Tuesday, February 4, 2014

Florida finally starting to crack down on hit-and-run drivers?

Posted By on Tue, Feb 4, 2014 at 2:31 PM

Miami cyclist Aaron Cohen was killed by a hit-and-run driver in 2012
  • Miami cyclist Aaron Cohen was killed by a hit-and-run driver in 2012
The most notorious hit-and-run incident in Tampa Bay occurred nearly a decade ago.

On March 31, 2004, dance teacher Jennifer Porter was driving home when her car hit four young black children as they crossed North 22nd Street in Tampa. Bryant Wilkins, 13, and Durontae Caldwell, 3, were killed at the scene, and the two other boys were injured. Porter drove away to the safety of her parents' home. Five days later she finally turned herself in.

After Porter pled guilty to leaving the scene of an accident involving death, prosecutors sought a three-year prison term. But she was sentenced in November 2005 to only house arrest and probation, leading to protests.

Today Attorney General Pam Bondi, along with state Senator Miguel Diaz de la Portilla (R-Miami) and Representative Bryan Nelson (R-Orlando), announced their support for legislation that would increase the penalty for leaving the scene of an accident resulting in serious bodily injury from a 3rd degree felony to a 2nd degree felony, as well as making a deadly DUI more punitive.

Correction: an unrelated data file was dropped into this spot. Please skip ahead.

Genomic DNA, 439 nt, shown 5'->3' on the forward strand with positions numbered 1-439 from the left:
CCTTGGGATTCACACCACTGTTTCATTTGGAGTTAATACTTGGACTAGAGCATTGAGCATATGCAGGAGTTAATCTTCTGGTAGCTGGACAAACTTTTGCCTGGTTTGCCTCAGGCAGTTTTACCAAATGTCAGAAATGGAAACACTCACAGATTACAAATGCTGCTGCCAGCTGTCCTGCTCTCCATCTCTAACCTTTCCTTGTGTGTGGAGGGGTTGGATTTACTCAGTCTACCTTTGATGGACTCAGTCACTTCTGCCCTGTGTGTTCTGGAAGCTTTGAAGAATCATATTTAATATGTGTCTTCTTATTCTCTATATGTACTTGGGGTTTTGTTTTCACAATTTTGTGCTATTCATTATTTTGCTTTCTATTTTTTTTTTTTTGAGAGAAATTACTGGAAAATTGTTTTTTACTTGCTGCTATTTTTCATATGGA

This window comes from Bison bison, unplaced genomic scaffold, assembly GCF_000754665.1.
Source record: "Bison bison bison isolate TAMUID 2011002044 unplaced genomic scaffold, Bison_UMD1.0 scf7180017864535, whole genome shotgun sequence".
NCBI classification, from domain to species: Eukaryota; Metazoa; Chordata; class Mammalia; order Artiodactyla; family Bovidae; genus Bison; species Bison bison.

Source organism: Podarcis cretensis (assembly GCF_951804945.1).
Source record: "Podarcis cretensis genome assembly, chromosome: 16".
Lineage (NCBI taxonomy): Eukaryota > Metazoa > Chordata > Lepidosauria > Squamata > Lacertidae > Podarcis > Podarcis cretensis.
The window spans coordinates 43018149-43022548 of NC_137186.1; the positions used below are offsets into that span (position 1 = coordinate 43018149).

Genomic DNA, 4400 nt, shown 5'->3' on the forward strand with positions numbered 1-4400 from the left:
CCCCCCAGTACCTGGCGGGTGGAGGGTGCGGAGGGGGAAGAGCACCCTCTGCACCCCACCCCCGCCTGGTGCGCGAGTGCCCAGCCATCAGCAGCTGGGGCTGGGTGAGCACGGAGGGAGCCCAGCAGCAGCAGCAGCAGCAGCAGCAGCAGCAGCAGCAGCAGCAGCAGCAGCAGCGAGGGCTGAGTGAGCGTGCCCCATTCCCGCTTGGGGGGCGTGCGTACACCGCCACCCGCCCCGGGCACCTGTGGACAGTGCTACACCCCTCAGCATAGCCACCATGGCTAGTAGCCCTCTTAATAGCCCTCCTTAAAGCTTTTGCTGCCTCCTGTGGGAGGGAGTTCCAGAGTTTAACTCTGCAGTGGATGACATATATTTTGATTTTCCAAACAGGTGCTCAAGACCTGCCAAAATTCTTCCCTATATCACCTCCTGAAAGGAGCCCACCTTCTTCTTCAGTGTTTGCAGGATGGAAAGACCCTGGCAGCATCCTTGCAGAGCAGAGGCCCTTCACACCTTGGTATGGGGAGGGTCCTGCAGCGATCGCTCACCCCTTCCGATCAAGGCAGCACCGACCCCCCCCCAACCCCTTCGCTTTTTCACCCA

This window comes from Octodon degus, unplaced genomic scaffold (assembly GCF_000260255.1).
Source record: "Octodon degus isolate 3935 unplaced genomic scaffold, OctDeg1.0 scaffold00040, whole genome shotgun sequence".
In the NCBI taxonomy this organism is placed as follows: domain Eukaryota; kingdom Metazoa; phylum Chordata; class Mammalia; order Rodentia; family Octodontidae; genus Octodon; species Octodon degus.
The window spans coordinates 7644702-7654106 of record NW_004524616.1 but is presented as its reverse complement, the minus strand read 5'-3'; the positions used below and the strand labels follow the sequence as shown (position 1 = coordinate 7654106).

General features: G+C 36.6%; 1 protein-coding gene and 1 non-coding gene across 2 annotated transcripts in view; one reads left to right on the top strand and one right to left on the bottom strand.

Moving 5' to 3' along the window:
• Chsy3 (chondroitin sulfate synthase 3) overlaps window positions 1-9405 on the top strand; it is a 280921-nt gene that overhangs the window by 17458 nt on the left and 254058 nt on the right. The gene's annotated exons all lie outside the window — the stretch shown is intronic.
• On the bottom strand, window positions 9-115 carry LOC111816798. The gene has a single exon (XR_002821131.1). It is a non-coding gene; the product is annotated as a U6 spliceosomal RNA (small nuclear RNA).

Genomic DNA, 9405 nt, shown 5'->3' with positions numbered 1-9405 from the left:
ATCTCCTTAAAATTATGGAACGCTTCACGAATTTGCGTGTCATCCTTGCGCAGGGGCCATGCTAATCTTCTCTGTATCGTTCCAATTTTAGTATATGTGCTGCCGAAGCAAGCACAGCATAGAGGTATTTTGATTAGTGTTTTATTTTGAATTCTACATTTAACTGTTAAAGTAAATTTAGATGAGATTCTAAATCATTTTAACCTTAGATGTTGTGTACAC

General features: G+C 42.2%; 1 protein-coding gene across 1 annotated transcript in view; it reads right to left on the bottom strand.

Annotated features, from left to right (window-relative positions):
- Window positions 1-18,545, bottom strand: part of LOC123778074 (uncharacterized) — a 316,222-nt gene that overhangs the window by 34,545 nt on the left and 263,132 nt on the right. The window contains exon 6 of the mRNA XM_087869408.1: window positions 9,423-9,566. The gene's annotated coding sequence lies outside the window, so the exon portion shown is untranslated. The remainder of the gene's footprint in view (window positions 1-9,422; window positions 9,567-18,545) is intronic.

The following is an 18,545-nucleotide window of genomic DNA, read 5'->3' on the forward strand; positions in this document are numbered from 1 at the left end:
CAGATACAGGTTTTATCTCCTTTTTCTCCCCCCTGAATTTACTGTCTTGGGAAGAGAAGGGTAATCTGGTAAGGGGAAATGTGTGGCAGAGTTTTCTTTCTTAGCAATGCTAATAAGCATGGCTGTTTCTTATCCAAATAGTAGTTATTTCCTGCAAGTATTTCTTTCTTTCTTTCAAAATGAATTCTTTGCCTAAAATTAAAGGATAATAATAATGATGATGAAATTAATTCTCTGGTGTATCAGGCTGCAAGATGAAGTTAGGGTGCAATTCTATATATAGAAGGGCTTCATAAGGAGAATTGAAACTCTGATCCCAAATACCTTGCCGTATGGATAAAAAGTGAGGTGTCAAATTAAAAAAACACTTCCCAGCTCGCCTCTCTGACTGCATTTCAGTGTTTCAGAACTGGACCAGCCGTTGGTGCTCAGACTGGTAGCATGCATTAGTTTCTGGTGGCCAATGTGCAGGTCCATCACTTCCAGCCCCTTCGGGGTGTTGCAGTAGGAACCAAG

“Floridians deserve to feel safe when enjoying their communities, and this legislative proposal will crack down on all hit-and-runs," stated Bondi. "I thank Senator Diaz de la Portilla and Representative Nelson for their leadership on the Aaron Cohen Life Protection Act, and I applaud Patty Cohen for her bravery in transforming her tragedy into action to protect others.”

Patty Cohen is the widow of cyclist Aaron Cohen. The driver who killed Cohen and left the scene received less than two years in jail.

"Aaron Cohen was a member of my community. The outrage that followed the light sentence his killer received brought attention to the punishment gap in sentencing laws, and we, along with his family and friends, decided to take action," stated Senator Diaz de la Portilla.

According to the Florida Highway Patrol, three people were killed every week by a hit-and-run driver in 2012.

If passed, the legislation would:

Create a minimum mandatory sentence of four years for leaving the scene of an accident which results in death (with an allowance for downward departure by the court when mitigating factors exist.)
Increase existing minimum mandatory sentence from two to four years for leaving the scene of an accident resulting in death with DUI.
Increase the penalty for leaving the scene of an accident resulting in serious bodily injury from a 3rd degree felony to a 2nd degree felony.
Define "Vulnerable Road User" (VRU) and create a VRU enhancer in the criminal punishment code.
Require a three-year revocation of the offender's driver's license and, prior to reinstatement, a driver's education course on the rights of vulnerable road users.

In the fall of 2010 Jennifer Porter completed her three years of probation, which followed two years of house arrest.

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